Forced labour falls in Uzbek cotton sector but problems persist - Just Style
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Forced labour falls in Uzbek cotton sector but problems persist

17 Sep 2018

A new report has commended the fact that public sector workers in Uzbekistan were not forced to plant and weed cotton this spring – but warns serious structural problems in the sector threaten to undermine this development. 

Forced labour falls in Uzbek cotton sector but problems persist

A new report has commended the fact that public sector workers in Uzbekistan were not forced to plant and weed cotton this spring – but warns serious structural problems in the sector threaten to undermine this development. 

Published by Cotton Campaign member the Uzbek-German Forum, the ten page report ‘We want farmers to have full freedom’ is based on 270 interviews with farmers, public sector employees, labour union officials, local government and the local neighbourhood council, as well as visits to cotton fields, public sector institutions, banks, markets, and government agencies in six regions and the republic of Karakalpakstan from May to July 2018.

“The shift from mobilisation of workers in education and healthcare institutions to mostly voluntary labour to prepare fields is significant and should be commended, but serious structural problems remain,” says Umida Niyazova, UGF executive director. “Farmers are required to produce cotton by the state, often at a loss, and face crippling penalties if they don’t meet their quotas.”

According to the Cotton Campaign, spring cotton fieldwork, including field preparation, planting, thinning, weeding, and topping, starts in April or early May, depending on the region, and can last several months. It requires fewer workers than the annual cotton harvest, which typically takes place from early September through early November each year.

The International Labour Organization’s third-party monitoring estimates hundreds of thousands of Uzbekistan citizens were forced to pick cotton under threat of penalty during the 2017 harvest.

Farmers say their ability to pay for voluntary spring labour in 2018 is due to an increase in the cotton procurement price (the price set by the government at which farmers are required to sell their crop to the government) and ability to access cash to pay for inputs.

However, some farmers said the amounts allocated were not sufficient to attract voluntary labour and they covered the costs of spring fieldwork from their own resources. Farmers and local administrators alike are still bound by government-imposed quotas for cotton production. Penalties for missing those quotas can be severe, including physical violence and loss of land, the report notes.

“What happens during the 2018 harvest is going to be an important sign of how seriously the government of Uzbekistan takes its obligation under international law to end the use of forced labour in the cotton sector,” says Judy Gearhart, executive director of the International Labor Rights Forum, a founding member of the global Cotton Campaign. “We have seen an important rhetorical commitment to ending forced labour, but the continuing use of public sector employees for forced labour in other sectors, such as construction and street cleaning, shows that much work remains to be done to end, prevent, and punish the use of forced labour.”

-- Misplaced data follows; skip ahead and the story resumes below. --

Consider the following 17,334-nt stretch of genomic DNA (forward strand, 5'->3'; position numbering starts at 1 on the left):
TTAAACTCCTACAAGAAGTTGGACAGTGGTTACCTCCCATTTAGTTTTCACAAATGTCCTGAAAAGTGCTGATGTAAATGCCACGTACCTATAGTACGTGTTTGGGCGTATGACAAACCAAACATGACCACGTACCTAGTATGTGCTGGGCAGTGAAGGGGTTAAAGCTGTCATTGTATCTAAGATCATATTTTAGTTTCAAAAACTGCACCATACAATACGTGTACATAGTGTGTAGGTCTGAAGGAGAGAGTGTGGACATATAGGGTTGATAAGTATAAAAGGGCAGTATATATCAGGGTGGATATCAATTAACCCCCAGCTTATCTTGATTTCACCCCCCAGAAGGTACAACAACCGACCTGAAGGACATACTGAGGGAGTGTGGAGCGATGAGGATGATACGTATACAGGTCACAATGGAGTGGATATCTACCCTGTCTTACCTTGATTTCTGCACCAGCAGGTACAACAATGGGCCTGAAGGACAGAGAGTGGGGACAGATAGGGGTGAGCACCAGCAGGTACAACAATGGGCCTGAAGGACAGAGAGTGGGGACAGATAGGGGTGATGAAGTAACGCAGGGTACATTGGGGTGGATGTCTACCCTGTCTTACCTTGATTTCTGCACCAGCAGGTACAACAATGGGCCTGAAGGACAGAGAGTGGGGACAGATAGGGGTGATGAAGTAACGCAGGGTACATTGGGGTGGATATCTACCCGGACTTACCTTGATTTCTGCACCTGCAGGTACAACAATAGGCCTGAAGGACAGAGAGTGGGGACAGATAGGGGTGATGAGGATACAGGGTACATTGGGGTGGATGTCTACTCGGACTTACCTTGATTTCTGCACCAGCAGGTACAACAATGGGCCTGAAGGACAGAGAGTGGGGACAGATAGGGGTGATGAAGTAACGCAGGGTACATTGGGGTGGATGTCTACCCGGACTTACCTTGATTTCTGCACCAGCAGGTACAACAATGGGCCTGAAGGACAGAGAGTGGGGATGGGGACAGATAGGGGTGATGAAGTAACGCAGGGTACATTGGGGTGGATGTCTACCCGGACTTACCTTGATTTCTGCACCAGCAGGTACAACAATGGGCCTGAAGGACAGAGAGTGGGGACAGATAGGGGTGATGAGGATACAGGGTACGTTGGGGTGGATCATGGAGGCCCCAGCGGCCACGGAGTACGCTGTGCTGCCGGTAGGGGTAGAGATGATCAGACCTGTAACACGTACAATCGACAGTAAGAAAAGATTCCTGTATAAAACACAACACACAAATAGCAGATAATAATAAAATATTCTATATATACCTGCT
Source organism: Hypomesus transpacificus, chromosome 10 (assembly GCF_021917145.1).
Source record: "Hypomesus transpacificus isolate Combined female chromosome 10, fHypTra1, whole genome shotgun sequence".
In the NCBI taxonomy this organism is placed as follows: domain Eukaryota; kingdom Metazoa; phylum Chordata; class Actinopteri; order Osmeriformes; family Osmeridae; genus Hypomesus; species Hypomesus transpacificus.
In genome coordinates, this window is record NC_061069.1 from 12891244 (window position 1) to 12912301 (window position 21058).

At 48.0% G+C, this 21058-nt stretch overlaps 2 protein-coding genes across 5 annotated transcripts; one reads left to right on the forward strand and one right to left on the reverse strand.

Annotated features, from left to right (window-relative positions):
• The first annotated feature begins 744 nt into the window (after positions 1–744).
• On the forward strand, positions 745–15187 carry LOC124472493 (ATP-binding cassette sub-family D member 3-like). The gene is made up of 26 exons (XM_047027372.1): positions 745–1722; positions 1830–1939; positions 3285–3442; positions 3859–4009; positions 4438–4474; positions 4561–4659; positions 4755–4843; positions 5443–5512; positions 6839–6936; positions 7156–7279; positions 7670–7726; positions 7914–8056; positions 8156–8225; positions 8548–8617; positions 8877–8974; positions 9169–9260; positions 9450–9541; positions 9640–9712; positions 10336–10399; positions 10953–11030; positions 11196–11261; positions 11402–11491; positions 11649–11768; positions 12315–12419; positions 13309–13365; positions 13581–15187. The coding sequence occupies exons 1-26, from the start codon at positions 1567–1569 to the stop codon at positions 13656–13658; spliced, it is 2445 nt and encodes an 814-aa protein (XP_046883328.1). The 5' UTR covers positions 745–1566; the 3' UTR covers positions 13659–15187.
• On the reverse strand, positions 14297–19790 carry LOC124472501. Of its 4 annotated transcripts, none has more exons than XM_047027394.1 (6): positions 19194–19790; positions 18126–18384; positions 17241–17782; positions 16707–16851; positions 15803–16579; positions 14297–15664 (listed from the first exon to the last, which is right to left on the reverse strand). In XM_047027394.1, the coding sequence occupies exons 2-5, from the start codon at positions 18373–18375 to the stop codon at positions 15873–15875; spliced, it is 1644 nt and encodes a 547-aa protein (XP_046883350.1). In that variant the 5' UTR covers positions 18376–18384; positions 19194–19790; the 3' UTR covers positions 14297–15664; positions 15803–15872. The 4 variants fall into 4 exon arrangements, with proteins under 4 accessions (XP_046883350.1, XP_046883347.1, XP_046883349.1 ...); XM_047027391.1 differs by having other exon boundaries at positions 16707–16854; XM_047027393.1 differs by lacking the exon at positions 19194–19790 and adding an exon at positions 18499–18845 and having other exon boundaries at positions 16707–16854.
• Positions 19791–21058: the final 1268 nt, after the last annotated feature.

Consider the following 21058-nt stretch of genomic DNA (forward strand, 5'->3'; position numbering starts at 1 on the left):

As the report points out, the government of Uzbekistan has made public high-level commitments to end forced labour in cotton production. This includes a directive from President Shavkat Mirziyoyev to the Prime Minister to take necessary measures to ensure no workers in the public sectors participate in cotton production. Some forcibly mobilised cotton pickers were ordered back from the fields during the 2017 harvest after World Bank president Jim Yong Kim urged Mirziyoyev to address forced labour, but many of those were extorted to pay for replacement workers or eventually returned to the fields.

“A decade of international pressure from governments, companies, civil society and others has been successful in motivating the Uzbek government to acknowledge the problem and begin to initiate reforms,” says Patricia Jurewicz, founder and vice president of the Responsible Sourcing Network. “Close, independent monitoring of the 2018 harvest is needed to see how far the government’s commitments have actually contributed to ending forced labour in Uzbek cotton production, and what actions still need to occur.”

The Cotton Campaign developed a roadmap with steps for the government of Uzbekistan to follow to dismantle the forced labour system of cotton production, which was presented to government officials during high-level meetings in Tashkent in May.

Last month, Cotton Campaign joined forces with a raft of industry associations to put pressure on the US government to reverse its recent proposal to remove Uzbekistan cotton from a list of products that may have been produced by forced or child labour.

In an open letter they stated that despite progress by the government of Uzbekistan to end forced child labour, it still occurred during the 2017 harvest. The letter was issued in response to a request for comments on the proposal.